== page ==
Rule-consequentialism and obligations toward the needy

Pacific Philosophical Quarterly 79 (1):19–33 (1998)
Abstract
Most of us believe morality requires us to help the desperately needy. But most of us also believe morality doesn't require us to make enormous sacrifices in order to help people who have no special connection with us. Such self-sacrifice is of course praiseworthy, but it isn't morally mandatory. Rule-consequentialism might seem to offer a plausible grounding for such beliefs. Tim Mulgan has recently argued in _Analysis and _Pacific Philosophical Quarterly that rule-consequentialism cannot do so. This paper replies to Mulgan's arguments
Keywords No keywords specified (fix it)
Categories (categorize this paper)
Options
 Save to my reading list
Follow the author(s)
My bibliography
Export citation
Find it on Scholar
Edit this record
Mark as duplicate
Revision history Request removal from index
 
Download options
PhilPapers Archive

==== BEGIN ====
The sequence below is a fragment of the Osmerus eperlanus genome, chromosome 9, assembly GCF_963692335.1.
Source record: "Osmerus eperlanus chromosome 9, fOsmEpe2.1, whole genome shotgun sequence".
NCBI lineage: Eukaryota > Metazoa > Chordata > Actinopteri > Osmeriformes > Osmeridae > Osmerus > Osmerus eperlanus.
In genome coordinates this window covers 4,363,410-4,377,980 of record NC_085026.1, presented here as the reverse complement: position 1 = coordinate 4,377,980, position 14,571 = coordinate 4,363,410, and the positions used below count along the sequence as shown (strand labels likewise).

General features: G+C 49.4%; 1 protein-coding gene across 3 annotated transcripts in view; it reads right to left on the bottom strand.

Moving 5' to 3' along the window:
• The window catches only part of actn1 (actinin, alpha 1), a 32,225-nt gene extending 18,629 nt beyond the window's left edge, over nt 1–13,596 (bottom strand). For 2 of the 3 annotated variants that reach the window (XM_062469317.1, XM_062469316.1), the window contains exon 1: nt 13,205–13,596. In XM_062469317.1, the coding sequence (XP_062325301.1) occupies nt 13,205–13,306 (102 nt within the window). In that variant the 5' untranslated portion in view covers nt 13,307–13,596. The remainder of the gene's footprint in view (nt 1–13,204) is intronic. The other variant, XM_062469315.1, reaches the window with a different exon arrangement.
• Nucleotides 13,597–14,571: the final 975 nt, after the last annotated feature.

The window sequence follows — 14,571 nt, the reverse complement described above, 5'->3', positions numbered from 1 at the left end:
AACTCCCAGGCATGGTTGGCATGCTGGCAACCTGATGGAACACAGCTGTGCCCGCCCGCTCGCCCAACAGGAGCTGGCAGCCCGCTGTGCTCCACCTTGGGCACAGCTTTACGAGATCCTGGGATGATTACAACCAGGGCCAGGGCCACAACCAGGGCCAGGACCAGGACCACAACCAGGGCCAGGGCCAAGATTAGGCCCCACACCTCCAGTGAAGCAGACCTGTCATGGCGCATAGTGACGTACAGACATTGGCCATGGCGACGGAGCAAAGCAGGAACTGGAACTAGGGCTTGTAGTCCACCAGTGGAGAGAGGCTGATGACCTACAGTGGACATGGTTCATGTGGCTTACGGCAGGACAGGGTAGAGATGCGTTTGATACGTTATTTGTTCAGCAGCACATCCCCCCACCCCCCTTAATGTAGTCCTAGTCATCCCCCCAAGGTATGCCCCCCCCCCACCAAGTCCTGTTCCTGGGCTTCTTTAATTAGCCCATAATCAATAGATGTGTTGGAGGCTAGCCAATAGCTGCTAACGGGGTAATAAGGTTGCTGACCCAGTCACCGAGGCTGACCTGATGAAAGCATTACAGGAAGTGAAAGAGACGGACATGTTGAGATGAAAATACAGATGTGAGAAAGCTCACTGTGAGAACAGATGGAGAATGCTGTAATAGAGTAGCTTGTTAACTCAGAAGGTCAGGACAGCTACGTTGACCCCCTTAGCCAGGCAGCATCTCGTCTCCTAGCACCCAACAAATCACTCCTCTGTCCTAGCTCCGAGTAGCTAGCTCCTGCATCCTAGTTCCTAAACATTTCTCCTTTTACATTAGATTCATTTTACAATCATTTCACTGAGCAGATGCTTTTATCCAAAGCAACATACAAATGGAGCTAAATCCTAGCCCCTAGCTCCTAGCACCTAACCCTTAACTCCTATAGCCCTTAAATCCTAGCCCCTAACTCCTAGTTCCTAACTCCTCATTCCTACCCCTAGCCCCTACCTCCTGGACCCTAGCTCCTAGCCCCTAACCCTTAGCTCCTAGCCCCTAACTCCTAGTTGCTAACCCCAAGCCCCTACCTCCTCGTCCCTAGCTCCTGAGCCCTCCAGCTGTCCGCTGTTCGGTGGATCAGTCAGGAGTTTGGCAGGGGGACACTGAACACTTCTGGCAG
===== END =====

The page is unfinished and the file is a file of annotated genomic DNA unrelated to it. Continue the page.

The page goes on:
Upload a copy of this paper     Check publisher's policy on self-archival     Papers currently archived: 9,360
External links
  •   Try with proxy.
  • Through your library Configure
    References found in this work BETA

    No references found.

    Citations of this work BETA
    James Chase (2004). Indicator Reliabilism. Philosophy and Phenomenological Research 69 (1):115–137.
    Leonard Kahn (2012). Rule Consequentialism and Scope. Ethical Theory and Moral Practice 15 (5):631-646.
    James Chase (2004). Indicator Reliabilism. Philosophy and Phenomenological Research 69 (1):115 - 137.
    Similar books and articles
    Analytics

    Monthly downloads

    Added to index

    2009-01-28

    Total downloads

    22 ( #65,959 of 1,089,047 )

    Recent downloads (6 months)

    2 ( #42,773 of 1,089,047 )

    How can I increase my downloads?

    My notes
    Sign in to use this feature


    Discussion
    Start a new thread
    Order:
    There  are no threads in this forum
    Nothing in this forum yet.